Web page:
12. September 2013 14:33
Call numbers are derived from a classification system used by libraries to organize materials into classes (subjects) so like materials are shelved together. Our Library uses the Library of Congress Classification System which is often used by academic libraries in the United States and other countries. You may be more familiar with the Dewey Decimal Classification System, most often used by public libraries. You can find call numbers on the spine or cover (lower left corner) of the material. Call numbers also appear in the results list and item records in the catalog. If an item in the catalog doesn’t have a call number then it’s an online resource.
The call number can be narrowed into very specific subjects:
a. K is for Law
b. KF is for Law in the United States
c. KF801 is for Contract Law in the United States
d. KF801.A7 is for Casebooks on Contract Law in the United States
e. KF801.Z9 is for Study Aids on Contract Law in the United States
Now that you know what a call number is you can use this information to locate materials in any academic library. Find study aids on Contracts in any collection (or library) by looking for items with the call number KF801.Z9. Many call numbers contain the publishing date to help ensure you select the latest edition. Glannon Guide to Contracts, KF801.Z9 S49 2013 was published in 2013. Finally, find a greater number of materials on a subject by looking for materials with similar call numbers.
*For more information on call numbers please refer to the library maps located at the Research Desk.
20. June 2013 10:09
The Library would like to announce the publication of the Arizona Legal Research Guide. This newest guide is a compilation of numerous helpful resources for different types of research on Arizona's laws, cases, regulations, and practice. The guide includes free resources proven to be very useful in real practice when costly subscription databases are no longer readily available.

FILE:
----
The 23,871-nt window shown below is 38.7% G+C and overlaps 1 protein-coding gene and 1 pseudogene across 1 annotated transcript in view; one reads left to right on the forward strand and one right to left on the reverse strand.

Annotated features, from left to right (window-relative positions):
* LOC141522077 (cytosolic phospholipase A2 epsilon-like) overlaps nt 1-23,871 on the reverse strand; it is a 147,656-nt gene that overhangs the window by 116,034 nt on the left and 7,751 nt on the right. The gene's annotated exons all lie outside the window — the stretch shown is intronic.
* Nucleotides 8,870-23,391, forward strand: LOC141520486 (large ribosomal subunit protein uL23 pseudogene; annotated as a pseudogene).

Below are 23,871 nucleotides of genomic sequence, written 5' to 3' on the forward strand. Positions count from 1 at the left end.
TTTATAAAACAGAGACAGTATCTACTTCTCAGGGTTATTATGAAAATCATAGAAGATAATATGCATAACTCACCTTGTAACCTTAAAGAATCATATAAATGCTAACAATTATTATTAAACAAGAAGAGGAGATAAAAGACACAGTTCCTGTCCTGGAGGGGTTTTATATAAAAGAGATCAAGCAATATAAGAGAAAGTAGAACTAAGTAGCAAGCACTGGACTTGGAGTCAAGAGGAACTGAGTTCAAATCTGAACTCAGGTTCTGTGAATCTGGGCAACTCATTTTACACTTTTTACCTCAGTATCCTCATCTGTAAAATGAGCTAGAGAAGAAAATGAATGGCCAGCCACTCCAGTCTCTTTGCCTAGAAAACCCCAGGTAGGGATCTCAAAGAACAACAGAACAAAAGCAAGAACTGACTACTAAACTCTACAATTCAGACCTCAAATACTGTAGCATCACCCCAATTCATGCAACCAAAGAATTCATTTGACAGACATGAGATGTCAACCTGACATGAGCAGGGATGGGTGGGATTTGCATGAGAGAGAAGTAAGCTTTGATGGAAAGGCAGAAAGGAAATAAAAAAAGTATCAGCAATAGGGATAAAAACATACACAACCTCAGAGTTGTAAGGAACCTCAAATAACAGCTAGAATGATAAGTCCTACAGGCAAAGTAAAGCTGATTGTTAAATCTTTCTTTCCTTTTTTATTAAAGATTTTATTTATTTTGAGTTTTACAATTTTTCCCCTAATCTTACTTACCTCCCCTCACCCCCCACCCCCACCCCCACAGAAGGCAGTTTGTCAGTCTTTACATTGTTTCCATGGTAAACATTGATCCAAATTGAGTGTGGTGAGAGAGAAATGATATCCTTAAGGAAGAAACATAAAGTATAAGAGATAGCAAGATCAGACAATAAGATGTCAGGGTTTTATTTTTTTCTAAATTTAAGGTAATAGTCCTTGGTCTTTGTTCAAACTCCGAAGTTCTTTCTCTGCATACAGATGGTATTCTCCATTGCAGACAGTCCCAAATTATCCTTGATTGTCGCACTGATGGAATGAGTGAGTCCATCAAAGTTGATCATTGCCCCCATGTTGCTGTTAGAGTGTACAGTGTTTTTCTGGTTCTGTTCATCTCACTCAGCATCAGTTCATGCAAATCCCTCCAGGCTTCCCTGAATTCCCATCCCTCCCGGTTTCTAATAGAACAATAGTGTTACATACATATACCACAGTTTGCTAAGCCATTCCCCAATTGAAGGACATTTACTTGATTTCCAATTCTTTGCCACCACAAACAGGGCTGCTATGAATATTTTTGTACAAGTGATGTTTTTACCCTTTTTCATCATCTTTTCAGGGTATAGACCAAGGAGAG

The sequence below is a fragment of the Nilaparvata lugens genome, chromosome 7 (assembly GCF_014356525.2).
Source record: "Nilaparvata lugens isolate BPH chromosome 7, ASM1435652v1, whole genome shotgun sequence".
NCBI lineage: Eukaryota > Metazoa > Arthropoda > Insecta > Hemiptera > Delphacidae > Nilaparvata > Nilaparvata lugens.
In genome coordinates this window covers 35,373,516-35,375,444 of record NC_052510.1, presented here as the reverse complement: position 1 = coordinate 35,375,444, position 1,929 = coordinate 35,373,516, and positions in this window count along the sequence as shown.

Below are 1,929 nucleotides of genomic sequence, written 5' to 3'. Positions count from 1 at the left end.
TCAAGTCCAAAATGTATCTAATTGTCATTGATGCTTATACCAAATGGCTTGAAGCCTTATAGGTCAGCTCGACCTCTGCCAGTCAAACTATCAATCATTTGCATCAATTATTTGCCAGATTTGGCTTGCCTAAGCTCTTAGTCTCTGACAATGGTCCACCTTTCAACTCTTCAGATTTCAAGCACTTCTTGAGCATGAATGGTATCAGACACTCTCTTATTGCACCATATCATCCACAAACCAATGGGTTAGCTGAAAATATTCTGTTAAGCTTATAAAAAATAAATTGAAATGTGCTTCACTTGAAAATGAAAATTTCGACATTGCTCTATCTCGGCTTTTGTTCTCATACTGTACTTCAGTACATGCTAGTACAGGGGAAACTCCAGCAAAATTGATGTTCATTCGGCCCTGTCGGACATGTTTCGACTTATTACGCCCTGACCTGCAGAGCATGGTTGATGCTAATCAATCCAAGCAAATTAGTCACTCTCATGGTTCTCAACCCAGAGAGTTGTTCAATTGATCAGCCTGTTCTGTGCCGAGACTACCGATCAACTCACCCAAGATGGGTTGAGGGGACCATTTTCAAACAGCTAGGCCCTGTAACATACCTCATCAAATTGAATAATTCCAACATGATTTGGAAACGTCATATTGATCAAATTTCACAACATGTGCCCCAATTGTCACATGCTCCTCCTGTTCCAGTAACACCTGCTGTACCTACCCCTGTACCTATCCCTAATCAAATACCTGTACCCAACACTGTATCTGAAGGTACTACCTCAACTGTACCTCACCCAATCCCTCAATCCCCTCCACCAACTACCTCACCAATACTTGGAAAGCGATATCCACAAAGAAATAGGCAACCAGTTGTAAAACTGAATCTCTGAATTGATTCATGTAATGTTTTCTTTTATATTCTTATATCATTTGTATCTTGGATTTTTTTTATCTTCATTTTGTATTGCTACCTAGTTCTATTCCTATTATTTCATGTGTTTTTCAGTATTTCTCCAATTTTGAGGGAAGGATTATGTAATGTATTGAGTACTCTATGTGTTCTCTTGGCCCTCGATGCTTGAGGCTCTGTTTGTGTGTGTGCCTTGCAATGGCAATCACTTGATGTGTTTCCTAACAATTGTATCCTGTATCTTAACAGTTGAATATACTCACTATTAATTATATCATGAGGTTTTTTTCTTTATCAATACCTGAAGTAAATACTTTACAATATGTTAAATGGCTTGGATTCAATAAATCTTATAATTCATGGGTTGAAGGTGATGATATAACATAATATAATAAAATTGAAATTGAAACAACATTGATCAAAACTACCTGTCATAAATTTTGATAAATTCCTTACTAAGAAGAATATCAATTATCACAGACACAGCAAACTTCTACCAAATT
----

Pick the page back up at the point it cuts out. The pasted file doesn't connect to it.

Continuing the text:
There is also historical information and links to other compilations of resources expanding the materials available to you. Take a look for yourself. You can access the guide here: http://researchguides.phoenixlaw.edu/ArizonaLegalResearch
Alison Ewing's expertise in Arizona legal research was crucial to the composition of this guide.
3. May 2013 08:00
In a valuable new development, West is making flashcards available electronically to PhoenixLaw students through the Library-funded Study Aid subscription.
Log in to Westlaw with your Library-issued username and password and follow the instrucrtions below:
1. May 2013 11:08
On April 25, 2013, Rep. Trent Franks (R-AZ) introduced the Phoenix Law Review Victim's Rights Issue Volume 5 during a Congressional hearing on the proposed National Victims' Bill of Rights. You can view the special edition on HeinOnline.
The Phoenix Law Review members worked on this special edition of the journal related to the new proposed national Victim's Rights Amendment. The law review board also traveled to Washington last April to attend the first of many hearings on the bill.
Phoenix School of Law's Adjunct Professor Steve Twist worked with the Law Review group on the special edition and arranged for them to meet the Arizona delegation to Congress.
View the hearing here.
(Still of the April 25, 2013 Hearing)
24. April 2013 08:28
May I recommend a short, amusing and educational publication? It is a great poolside read with actual court opinions. The title is Judges Say the Darndest Things. Check its availability in your Law Library by clicking the title.
The sections Fred Shackelford compiled for the book might just clarify concepts for you.
See one of the selected opinions published in rhyme on Westlaw: Fisher v. Lowe, 333 N.W.2d 67 (Mich. Ct. App. 1983) (You will have to log into your Westlaw account). See also Irvin v. Smith, 654 N.E.2d 189 (Ohio 1993) (You will have to log into your Lexis account).